However when the business is making a lot of money than the share prices increase. Figure 3- The change of shares on a single day Figure 3 shows the change of share prices of the firm Sainsbury’s on the date 1st march 2007. At the time 8. 00 clock the prices of the shares is low mainly for the reason that people have just woken up and the demand is not very high. As time goes on the prices start to increase this is because the shares start to be sold and bought moreover the shares are on demand. Major share holders of Sainsbury’s Like any other Plc, there are many shareholders.

These shareholders are in thousands. The focal shareholder of Sainsbury’s includes the Sainsbury’s family of whom own 13% of the business, the Brandes investments partners L. L. C. who then own 11%. Another major shareholder was Legal and General Group plc who held a share of 3%. In 2002 private individuals held just over 42% of Sainsbury’s shares; banks and nominees held over 56% of shares; pension funds, insurance companies and investment trusts held less than 2% of shares. Why buy shares? Buying shares is a superb way of investing money.

However many people do not realise this positive aspect of buying shares. There are many advantages of possessing shares below I have stated them. Advantages such as; At the end of the year you receive a dividend . You could sell your share when prices are high making profits.  If you keep on buying share you could eventually be in control of the firm . If in any the company falls in debt you will not loose any excess money Receive a dividend The company makes money and at the end of the year a share of that price will be received by the shareholders.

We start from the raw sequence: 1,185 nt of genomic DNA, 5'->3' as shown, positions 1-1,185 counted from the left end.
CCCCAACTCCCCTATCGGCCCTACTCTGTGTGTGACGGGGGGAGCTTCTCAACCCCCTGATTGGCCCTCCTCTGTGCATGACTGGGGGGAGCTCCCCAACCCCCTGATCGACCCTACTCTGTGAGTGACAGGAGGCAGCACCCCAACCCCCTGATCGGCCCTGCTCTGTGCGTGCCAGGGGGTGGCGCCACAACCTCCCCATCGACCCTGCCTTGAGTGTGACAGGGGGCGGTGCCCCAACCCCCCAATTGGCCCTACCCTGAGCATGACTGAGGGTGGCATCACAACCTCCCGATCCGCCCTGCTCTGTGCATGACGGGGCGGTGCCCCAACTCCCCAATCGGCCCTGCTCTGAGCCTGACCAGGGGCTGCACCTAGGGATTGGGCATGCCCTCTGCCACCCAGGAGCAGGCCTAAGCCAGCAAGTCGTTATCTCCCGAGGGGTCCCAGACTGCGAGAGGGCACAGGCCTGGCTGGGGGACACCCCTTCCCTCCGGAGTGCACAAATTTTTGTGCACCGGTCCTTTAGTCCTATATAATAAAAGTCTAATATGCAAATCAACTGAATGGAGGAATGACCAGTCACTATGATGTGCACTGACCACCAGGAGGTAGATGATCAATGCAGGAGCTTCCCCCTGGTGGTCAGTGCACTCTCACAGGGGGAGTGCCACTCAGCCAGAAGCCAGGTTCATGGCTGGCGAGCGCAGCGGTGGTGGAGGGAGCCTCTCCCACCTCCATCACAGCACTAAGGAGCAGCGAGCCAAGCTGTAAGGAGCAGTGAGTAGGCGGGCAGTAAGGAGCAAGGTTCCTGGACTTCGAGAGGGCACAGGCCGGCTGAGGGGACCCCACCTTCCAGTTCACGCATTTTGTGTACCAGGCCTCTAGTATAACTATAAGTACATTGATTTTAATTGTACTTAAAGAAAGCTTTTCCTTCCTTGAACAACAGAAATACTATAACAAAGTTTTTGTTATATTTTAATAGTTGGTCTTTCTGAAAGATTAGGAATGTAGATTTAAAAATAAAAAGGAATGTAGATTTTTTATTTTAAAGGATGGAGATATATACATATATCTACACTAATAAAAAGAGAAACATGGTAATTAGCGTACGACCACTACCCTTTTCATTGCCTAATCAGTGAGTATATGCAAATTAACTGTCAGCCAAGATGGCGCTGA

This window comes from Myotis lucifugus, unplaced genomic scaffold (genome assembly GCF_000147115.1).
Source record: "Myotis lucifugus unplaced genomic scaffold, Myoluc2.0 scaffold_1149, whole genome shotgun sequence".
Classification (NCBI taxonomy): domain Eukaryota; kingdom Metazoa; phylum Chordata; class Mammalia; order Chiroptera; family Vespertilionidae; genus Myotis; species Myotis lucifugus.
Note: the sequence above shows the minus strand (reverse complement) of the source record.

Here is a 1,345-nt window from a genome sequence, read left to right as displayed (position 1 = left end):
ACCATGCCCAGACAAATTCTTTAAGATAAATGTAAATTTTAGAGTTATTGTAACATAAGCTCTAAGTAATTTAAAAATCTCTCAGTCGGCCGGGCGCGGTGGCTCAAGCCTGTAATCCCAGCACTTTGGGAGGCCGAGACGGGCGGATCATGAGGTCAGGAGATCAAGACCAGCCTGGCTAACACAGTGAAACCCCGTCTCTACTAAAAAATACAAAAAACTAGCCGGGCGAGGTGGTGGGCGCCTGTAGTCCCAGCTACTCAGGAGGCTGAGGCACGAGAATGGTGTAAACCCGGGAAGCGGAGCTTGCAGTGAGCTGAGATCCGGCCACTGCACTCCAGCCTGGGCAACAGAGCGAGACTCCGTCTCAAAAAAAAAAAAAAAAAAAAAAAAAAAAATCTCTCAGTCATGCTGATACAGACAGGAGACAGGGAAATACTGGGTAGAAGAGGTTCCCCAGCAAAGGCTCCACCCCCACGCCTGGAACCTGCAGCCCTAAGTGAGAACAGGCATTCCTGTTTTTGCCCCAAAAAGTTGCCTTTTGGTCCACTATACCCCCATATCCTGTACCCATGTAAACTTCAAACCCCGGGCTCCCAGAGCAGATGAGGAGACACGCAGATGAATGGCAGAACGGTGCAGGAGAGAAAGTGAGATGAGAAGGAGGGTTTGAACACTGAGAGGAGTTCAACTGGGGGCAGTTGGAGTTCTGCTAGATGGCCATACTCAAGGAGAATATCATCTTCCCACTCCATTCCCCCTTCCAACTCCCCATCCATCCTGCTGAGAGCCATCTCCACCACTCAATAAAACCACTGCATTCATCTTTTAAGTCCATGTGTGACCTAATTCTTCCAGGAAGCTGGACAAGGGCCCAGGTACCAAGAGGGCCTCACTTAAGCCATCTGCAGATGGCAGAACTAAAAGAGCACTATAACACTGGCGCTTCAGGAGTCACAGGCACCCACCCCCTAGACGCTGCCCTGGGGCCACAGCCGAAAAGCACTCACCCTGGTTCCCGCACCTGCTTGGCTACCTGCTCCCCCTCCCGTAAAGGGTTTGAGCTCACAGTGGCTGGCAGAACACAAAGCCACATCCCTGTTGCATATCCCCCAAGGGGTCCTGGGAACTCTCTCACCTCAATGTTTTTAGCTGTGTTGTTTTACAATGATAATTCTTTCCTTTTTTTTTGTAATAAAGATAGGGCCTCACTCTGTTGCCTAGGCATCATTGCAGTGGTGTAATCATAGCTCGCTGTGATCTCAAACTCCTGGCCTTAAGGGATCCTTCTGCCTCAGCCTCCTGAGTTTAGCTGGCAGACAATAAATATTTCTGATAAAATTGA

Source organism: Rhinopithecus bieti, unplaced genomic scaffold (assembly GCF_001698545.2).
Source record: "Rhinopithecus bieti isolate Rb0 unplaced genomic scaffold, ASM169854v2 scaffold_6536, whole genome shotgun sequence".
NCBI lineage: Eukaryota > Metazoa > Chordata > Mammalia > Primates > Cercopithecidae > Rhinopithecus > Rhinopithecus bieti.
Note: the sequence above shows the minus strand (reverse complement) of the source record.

Moreover the more money the firm makes the more money the shareholder will receive. The more shares a person owns the more dividend the person will get. Sell your share when prices are high making profits As you might know share prices change. They change very often. This why when share prices are high the holder can sell their share making money. This is another great way of making money without much work. Will not loose any excess money You cannot guarantee that the business you invested in will make a profit.

This is why when you invest in a Plc if the business falls in debt or is not successful of get bankrupt the share holder will only loose the that he or she invested. Liabilities Like I have mentioned above in large businesses like Sainsbury’s all shareholders will benefit from limited liability for debts incurred. This means that, should the business get into difficulties financially, the shareholders would only stand to lose what they originally invested; this is a major advantage for Sainsbury’s as it would help to attract more investors in the future because they know that not all their life savings will be taken.

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Sainsbury Share Price History. (2019, Dec 05). Retrieved from

Sainsbury Share Price History